Structure combination of forecasting models with application in the energy sector

Rendon-Sanchez, J. (2016). Structure combination of forecasting models with application in the energy sector. (Unpublished Doctoral thesis, City, University of London)

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This dissertation proposes and implements the inclusion of model structure in combining forecasts. Empirical investigations are conducted with an emphasis on neural networks and seasonal exponential smoothing models using synthetic data and real time series, from the electricity sector. It starts with a literature review on combining forecasts and ensembles of neural networks, and highlights their use in forecasting within the energy sector. Research gaps are identified and the questions to be addressed in this research are set, thus leading to
three empirical studies.

The first study provides a detailed sensitivity analysis of the goodness-of-fit and forecasting performance of feed-forward neural networks on time series with different characteristics. It expands existing literature by increasing the number and variety of time series and by using graphical and statistical diagnostics to objectively judge the influence of model specification on forecasting performance. Having identified conditions for achieving stable model performance, this study facilitated the identification of suitable models for different time series characteristics, which are then useful in developing combinations (ensembles) of feed forward neural networks.

The second study proposes structural combination methods based on clustering (CB) and genetic algorithms (GA) for forecasting time series. Clustering of neural networks using their parameter space is performed to identify a pool of forecasts to be combined. Three synthetic time series and two real time series (electricity demand and wind power production) were used to assess the performance of the two proposals against several benchmarks in univariate and multivariate forecasting problems. Structural combinations with GA were more competitive than those with CB for non-seasonal time series and the multivariate wind power forecasting application, whereas for the seasonal series, the CB tended to be more competitive.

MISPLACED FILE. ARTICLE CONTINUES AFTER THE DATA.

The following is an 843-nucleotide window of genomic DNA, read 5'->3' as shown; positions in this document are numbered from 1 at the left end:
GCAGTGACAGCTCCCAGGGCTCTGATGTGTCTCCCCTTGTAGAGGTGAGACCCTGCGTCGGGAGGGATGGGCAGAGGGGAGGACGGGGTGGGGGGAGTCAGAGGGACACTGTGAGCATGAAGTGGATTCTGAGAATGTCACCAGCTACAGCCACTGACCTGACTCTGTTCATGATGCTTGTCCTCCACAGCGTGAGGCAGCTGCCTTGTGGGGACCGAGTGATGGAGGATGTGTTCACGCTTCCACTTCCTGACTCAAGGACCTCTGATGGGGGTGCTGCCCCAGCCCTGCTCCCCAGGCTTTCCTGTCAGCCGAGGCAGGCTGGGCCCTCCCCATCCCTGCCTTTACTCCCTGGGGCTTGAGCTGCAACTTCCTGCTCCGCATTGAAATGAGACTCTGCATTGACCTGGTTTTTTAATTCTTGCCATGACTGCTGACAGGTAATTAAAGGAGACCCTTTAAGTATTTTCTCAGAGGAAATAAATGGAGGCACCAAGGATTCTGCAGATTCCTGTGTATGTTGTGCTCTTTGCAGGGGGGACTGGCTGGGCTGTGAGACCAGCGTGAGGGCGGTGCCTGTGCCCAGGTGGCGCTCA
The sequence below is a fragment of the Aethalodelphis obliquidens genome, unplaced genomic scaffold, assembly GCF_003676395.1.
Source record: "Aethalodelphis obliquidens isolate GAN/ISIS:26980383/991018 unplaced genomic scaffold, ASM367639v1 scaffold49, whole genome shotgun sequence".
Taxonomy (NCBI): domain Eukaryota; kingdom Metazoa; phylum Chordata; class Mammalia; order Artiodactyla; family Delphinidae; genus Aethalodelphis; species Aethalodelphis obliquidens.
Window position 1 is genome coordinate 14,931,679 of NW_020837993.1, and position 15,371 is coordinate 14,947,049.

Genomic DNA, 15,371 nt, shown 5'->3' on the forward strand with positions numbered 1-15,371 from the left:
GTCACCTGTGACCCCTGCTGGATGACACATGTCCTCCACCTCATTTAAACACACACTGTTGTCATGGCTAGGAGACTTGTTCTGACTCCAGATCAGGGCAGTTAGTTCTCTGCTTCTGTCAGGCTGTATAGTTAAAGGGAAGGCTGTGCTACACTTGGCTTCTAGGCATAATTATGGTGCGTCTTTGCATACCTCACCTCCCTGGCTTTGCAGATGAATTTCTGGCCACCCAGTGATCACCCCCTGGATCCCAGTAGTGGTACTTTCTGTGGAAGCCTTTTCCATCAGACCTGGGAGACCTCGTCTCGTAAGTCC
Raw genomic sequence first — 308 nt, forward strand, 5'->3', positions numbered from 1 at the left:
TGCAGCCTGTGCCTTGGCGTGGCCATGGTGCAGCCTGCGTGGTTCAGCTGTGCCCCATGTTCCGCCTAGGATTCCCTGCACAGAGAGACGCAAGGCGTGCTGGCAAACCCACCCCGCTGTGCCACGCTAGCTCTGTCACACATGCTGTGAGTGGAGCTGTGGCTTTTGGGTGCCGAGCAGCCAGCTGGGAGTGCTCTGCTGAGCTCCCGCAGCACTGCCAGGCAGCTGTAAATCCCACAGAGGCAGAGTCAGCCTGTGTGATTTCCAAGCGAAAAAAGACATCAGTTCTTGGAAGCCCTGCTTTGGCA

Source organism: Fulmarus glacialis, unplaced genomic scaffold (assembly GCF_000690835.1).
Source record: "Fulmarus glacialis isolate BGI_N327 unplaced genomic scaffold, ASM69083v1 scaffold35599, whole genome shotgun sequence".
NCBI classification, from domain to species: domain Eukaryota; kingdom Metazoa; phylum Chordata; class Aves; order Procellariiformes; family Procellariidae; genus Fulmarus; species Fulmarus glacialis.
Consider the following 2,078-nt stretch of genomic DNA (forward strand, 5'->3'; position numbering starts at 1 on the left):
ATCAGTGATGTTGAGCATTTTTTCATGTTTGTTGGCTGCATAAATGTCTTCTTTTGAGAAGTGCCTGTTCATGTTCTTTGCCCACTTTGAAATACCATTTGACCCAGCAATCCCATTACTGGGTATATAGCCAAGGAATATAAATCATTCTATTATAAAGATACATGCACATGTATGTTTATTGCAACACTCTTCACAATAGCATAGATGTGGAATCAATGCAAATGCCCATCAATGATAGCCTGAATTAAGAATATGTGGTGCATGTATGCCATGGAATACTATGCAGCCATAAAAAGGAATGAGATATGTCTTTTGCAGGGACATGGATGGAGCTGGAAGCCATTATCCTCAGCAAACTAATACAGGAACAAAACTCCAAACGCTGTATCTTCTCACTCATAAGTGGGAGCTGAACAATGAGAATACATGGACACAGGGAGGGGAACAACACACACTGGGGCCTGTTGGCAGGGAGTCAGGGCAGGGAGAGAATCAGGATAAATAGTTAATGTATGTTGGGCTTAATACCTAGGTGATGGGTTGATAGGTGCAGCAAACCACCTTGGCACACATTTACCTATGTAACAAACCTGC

The third study focused on forecasting univariate time series with seasonality, by structurally combining, in separate applications, multiplicative Holt-Winters and multiplicative Holt-Winters-Taylor models. Noise addition and block swapping were applied to the original time series in order to generate structurally diverse individual models. Applications were conducted using a seasonal daily peak electricity demand time series, an hourly double-seasonal electricity demand series and a half-hourly double-seasonal electricity demand series. Structural combinations worked better for the peak electricity demand and half-hourly demand time series when model variation was induced via noise addition. For the double-seasonal hourly electricity demand, block swapping, as a means for diversity in models, resulted in better forecasts.

Finally, in the last chapter of this dissertation, conclusions are drawn from this research. The contribution to the literature is assessed and a future research agenda is proposed.

Item Type: Thesis (Doctoral)
Subjects: H Social Sciences > HD Industries. Land use. Labor > HD28 Management. Industrial Management
Divisions: Cass Business School > Faculty of Management

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